Native addons are compiled automatically for your system and Node.js version when the Instana Node.js collector dependency is installed (as part of the npm install step). In order for the compilation to work, the system needs to have tools like make, g++ and python installed. These tools can often be installed via a bundle called build-essential or similar (depending on your package manager and registry). The following example shows how to do this for a typical Ubuntu setup.

apt-get install build-essential
# -or-
yum groupinstall "Development Tools"

It is important that the installation of the dependencies is happening on the machine which will run the application. This needs to be ensured, because otherwise native addons may be incompatible with the target machine’s system architecture or the Node.js version in use. It is therefore a bad practice to npm install dependencies on a build server and to copy the application (including the dependencies) to the target machine.

If you run your Node.js application dockerized, this aspect deserves extra attention. You might want to check the output of your Docker build for node-gyp errors (look for gyp ERR! and node-pre-gyp ERR!). If these are present, you should inspect and evaluate them. Some of them can be safely ignored. For example, some packages might try to download precompiled binaries, if this fails, they fall back to compilation via node-gyp that is, the download error can be ignored, if the compilation step worked. Other packages emit a lot of notes and warnings during compilation, which can also be ignored.

If the installation of an optional dependency ends with gyp ERR! not ok, you might want to look into it. While Instana can unfortunately not provide support for fixing your particular Dockerfile, we do provide some example Dockerfiles.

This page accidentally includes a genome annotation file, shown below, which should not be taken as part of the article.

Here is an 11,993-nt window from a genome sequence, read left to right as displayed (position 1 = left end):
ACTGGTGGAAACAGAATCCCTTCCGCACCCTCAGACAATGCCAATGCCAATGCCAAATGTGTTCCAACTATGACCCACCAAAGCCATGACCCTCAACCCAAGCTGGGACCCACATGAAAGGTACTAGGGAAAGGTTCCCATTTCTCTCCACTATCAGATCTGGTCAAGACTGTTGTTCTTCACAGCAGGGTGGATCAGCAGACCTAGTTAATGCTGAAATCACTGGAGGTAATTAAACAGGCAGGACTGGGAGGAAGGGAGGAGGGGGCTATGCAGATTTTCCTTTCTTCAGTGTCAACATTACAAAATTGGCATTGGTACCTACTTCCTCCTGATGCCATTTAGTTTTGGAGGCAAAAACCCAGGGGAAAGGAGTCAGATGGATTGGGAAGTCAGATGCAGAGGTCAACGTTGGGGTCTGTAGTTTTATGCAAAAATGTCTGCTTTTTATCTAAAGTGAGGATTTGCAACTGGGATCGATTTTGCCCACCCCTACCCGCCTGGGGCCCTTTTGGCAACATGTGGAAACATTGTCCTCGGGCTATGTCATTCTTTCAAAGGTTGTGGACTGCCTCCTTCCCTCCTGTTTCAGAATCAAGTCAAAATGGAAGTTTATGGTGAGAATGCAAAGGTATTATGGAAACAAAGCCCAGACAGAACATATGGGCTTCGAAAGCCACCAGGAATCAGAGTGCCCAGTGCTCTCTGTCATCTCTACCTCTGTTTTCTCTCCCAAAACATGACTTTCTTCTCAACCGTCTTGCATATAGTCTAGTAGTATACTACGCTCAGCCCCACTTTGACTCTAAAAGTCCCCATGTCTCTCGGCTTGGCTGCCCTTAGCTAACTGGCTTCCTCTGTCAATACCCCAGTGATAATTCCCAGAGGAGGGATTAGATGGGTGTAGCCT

Bundlers (Webpack and Similar)

If you pre-process your Node.js server application with a bundler like webpack before deploying it, you need to make sure to only bundle your own code, not the code of your dependencies from the node_modules folder. In particular, @instana/collector does not support being pre-processed with webpack. Among other problems, dynamic require statements used in our code will not be resolved correctly. You need to configure your bundler so that everything in in node_modules is excluded from all code transformations.

You can use the module webpack-node-externals to achieve that:

// your webpack.config.js:

const nodeExternals = require('webpack-node-externals');

module.exports = {
  // externals: nodeModules,
  externals: [nodeExternals()],

How Can The Node.js Collector Be Disabled For (Local) Development?

The easiest way to disable the Node.js collector for development is to use environment variables. The Express framework popularized the environment variable NODE_ENV for this purpose, which we recommend to use for this purpose. Load the Node.js collector in the following way:

if (process.env.NODE_ENV !== 'development') {

Next, start your application locally with the NODE_ENV variable set to development. Example:

export NODE_ENV=development
# -or-
NODE_ENV=development node myApp.js

Change of Package Name

Up to release 1.64.0, our npm package was called instana-nodejs-sensor. Starting with version 1.65.0 the name has changed to @instana/collector. To prevent breaking changes, we are keeping instana-nodejs-sensor as an alias for @instana/collector for the foreseeable future.